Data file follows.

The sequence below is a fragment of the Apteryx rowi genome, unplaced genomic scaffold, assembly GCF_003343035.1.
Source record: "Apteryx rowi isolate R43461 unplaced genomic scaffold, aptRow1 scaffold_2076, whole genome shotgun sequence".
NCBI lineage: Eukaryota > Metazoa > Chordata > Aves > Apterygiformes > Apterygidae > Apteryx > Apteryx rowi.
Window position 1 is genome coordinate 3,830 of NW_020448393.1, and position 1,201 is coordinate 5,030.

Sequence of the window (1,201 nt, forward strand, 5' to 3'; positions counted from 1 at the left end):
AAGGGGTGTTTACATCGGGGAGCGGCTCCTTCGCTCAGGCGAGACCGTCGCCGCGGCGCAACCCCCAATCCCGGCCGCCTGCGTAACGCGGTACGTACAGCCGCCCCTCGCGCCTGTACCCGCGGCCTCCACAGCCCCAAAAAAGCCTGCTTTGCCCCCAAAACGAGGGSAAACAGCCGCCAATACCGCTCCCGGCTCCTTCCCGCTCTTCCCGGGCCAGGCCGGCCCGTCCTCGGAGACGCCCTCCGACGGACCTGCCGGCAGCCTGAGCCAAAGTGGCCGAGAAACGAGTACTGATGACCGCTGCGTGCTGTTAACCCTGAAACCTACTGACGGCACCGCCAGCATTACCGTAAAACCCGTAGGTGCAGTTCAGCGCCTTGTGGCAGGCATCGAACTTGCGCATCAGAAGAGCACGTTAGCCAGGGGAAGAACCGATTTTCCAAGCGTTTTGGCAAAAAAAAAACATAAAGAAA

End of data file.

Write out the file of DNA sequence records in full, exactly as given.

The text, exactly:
The sequence below is a fragment of the Apteryx rowi genome, unplaced genomic scaffold, assembly GCF_003343035.1.
Source record: "Apteryx rowi isolate R43461 unplaced genomic scaffold, aptRow1 scaffold_2076, whole genome shotgun sequence".
NCBI lineage: Eukaryota > Metazoa > Chordata > Aves > Apterygiformes > Apterygidae > Apteryx > Apteryx rowi.
Window position 1 is genome coordinate 3,830 of NW_020448393.1, and position 1,201 is coordinate 5,030.

Sequence of the window (1,201 nt, forward strand, 5' to 3'; positions counted from 1 at the left end):
AAGGGGTGTTTACATCGGGGAGCGGCTCCTTCGCTCAGGCGAGACCGTCGCCGCGGCGCAACCCCCAATCCCGGCCGCCTGCGTAACGCGGTACGTACAGCCGCCCCTCGCGCCTGTACCCGCGGCCTCCACAGCCCCAAAAAAGCCTGCTTTGCCCCCAAAACGAGGGSAAACAGCCGCCAATACCGCTCCCGGCTCCTTCCCGCTCTTCCCGGGCCAGGCCGGCCCGTCCTCGGAGACGCCCTCCGACGGACCTGCCGGCAGCCTGAGCCAAAGTGGCCGAGAAACGAGTACTGATGACCGCTGCGTGCTGTTAACCCTGAAACCTACTGACGGCACCGCCAGCATTACCGTAAAACCCGTAGGTGCAGTTCAGCGCCTTGTGGCAGGCATCGAACTTGCGCATCAGAAGAGCACGTTAGCCAGGGGAAGAACCGATTTTCCAAGCGTTTTGGCAAAAAAAAAACATAAAGAAA